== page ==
The Chosen and the Beautiful by Nghi Vo
Expected publication: June 1st 2021 by Tordotcom
Age Range: Adult
Genre: Historical Fiction, Fantasy, LGBT, Retelling
Representation: Vietnamese bi/pan MC, biracial Chinese bi/pan SC, biracial Black Native American SC character
Immigrant. Socialite. Magician.
Jordan Baker grows up in the most rarefied circles of 1920s American society—she has money, education, a killer golf handicap, and invitations to some of the most exclusive parties of the Jazz Age. She’s also queer, Asian, adopted, and treated as an exotic attraction by her peers, while the most important doors remain closed to her.
But the world is full of wonders: infernal pacts and dazzling illusions, lost ghosts and elemental mysteries. In all paper is fire, and Jordan can burn the cut paper heart out of a man. She just has to learn how.
Nghi Vo’s debut novel The Chosen and the Beautiful reinvents this classic of the American canon as a coming-of-age story full of magic, mystery, and glittering excess, and introduces a major new literary voice.
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Received an ARC in exchange for an honest review. Thank you to the publisher and NetGalley.
I have a little mixed reaction about The Chosen and the Beautiful. While I did enjoy Nghi Vo’s visual and lyrical writing, it took me a bit to fully immerse myself into the world. This might shock many but I have never watched The Great Gatsby nor have I read the book. To say that I was confused about the setting and the connection between the characters is an understatement. In the same vein, this means that I’m not sure how much this book has deviated or stayed the same as compared to the original classic. Regardless, once I got used to the setting, the book just pulled me in.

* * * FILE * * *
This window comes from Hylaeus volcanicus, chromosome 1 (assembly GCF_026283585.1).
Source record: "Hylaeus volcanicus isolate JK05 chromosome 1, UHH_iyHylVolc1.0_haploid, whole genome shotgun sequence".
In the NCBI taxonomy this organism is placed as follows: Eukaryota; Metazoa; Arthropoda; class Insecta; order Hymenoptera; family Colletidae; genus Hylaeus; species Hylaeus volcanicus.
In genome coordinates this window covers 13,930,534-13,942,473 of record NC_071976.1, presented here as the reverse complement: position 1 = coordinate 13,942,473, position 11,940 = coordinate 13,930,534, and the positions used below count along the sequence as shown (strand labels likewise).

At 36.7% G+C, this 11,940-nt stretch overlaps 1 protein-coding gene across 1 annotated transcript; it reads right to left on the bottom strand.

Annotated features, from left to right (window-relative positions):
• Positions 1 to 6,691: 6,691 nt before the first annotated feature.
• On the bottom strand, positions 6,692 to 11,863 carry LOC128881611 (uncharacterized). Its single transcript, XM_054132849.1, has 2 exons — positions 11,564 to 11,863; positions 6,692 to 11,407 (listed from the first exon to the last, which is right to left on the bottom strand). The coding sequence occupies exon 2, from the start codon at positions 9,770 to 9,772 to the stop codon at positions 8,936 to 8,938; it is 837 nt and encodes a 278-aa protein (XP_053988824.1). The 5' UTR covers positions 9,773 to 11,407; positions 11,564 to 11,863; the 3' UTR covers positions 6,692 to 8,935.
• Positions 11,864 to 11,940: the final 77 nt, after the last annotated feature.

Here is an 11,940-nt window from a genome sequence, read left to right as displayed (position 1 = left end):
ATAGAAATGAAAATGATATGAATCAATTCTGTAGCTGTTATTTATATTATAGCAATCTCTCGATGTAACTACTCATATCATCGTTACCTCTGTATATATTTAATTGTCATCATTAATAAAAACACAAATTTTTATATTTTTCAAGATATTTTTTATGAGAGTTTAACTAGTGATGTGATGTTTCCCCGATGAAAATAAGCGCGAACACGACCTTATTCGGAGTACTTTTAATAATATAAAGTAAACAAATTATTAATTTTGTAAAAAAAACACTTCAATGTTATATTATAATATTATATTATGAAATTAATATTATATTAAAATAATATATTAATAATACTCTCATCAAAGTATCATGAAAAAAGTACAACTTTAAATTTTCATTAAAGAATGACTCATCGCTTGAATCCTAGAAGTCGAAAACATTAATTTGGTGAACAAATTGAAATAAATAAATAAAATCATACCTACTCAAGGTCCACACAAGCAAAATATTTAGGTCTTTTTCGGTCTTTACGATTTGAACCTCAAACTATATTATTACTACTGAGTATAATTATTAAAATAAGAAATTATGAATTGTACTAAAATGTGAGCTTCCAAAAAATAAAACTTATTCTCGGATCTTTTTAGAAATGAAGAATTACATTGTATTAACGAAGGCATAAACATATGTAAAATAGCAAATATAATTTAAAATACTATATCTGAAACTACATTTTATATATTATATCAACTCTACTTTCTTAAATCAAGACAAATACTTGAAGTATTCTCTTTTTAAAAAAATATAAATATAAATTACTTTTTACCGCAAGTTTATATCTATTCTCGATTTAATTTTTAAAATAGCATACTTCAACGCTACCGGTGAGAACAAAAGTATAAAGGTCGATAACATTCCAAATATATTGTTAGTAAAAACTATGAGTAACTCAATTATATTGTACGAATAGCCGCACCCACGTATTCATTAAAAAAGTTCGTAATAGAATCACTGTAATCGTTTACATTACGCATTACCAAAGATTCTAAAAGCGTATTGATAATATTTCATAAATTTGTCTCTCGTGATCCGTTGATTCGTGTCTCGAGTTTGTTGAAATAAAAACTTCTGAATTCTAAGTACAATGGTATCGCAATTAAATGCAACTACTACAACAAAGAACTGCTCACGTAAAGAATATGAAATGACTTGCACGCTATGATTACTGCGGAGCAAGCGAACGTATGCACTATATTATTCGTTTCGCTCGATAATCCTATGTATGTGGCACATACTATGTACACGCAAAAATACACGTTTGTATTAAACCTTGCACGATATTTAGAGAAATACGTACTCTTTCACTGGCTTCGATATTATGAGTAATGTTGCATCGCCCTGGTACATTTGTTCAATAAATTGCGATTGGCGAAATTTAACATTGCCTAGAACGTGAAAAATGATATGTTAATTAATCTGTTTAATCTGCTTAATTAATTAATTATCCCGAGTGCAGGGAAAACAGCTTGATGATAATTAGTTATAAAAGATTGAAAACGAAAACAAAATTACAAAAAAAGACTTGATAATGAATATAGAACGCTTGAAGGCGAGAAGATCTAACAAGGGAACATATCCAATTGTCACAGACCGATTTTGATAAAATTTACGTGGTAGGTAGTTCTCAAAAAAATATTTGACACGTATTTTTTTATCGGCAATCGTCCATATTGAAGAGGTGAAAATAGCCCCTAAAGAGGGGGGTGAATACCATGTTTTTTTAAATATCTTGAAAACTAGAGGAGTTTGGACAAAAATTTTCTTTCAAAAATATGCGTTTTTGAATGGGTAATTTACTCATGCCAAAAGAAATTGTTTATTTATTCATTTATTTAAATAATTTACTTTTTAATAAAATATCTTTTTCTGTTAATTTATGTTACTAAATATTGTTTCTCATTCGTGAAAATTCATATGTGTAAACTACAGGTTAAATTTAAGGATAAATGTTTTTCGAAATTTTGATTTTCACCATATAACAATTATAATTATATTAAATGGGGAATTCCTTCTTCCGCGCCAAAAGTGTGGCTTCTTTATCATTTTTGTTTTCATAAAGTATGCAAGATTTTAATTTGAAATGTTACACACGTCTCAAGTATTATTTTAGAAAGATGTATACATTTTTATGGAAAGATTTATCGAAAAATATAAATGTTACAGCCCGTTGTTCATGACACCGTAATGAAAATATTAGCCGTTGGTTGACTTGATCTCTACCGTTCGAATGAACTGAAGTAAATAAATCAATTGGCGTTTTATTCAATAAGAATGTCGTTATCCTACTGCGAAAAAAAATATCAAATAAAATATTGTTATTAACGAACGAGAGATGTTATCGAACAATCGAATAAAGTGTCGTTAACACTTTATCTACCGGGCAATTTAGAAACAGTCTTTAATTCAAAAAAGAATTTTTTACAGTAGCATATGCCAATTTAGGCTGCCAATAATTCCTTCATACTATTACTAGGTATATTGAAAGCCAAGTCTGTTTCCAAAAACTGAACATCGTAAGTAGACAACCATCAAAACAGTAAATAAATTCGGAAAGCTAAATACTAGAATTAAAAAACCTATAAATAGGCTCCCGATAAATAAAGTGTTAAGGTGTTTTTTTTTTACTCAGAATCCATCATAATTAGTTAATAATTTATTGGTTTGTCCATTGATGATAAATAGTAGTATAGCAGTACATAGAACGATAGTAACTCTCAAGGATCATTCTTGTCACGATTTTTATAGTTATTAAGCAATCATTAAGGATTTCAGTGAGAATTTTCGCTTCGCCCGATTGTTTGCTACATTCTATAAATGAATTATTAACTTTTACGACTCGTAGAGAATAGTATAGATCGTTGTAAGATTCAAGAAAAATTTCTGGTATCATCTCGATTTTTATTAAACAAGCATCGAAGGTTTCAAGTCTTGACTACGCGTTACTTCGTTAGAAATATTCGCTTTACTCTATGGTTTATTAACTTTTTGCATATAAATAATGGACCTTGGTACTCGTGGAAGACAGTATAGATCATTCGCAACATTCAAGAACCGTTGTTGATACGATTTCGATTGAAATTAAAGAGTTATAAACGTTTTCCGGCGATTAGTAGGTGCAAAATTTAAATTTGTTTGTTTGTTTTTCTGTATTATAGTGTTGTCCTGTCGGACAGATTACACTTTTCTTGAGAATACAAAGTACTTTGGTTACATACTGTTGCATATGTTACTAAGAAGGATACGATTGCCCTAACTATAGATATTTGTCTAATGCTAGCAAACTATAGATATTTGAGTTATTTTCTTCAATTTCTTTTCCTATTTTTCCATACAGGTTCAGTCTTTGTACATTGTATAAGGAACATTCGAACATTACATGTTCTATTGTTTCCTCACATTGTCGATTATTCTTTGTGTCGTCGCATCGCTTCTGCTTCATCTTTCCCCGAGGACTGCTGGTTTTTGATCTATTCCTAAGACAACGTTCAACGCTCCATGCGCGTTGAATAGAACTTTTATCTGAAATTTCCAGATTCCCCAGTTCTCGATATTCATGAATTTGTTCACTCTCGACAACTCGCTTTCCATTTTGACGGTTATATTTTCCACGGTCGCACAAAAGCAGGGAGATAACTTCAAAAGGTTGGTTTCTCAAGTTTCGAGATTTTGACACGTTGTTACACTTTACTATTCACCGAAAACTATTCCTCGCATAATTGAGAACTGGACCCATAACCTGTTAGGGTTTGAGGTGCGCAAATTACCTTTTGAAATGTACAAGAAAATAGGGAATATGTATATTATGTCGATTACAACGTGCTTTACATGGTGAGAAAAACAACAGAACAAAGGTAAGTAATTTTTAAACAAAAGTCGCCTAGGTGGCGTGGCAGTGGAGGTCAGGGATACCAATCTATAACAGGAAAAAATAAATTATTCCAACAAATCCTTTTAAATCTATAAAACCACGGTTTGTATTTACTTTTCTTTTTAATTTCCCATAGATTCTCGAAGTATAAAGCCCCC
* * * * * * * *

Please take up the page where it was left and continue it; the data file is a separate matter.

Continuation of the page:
Jordan’s an interesting character. Aloof and uncaring about others, Jordan does what she wants as she was adopted into the Baker family and is a part of the high society life. Magic runs in her veins. She endures conversations that have racist undertones and lives in a time where an Act was about to pass that bans all Asians. Through her, Nghi Vo discusses white supremacy, racial discrimination, and class struggles.
As mentioned before, Nghi Vo’s writing is enchanting. She perfectly described the lavish and dazzling lifestyle of a socialite and the magical elements of Jay Gatsby’s mansion and parties. The complicated relationship between the characters remains a mystery for me. Daisy, Jordan, Nick, Jay, and Tom’s lives are intertwined with magic and by fate. Feelings are messy and throw in the five of them, it becomes chaos.
Ultimately, this is Jordan’s story and her perspective of a queer Asian in the 1920s. The Chosen and the Beautiful is another beautiful creation by Nghi Vo. I just wished there were more explanations for certain things such as the magic and had more time to understand the relationship between each and every one of the characters.
Regardless, I had a wonderful time reading The Chosen and the Beautiful. Nghi Vo never fails to draw me into her works and I’m sure this will not be the last time.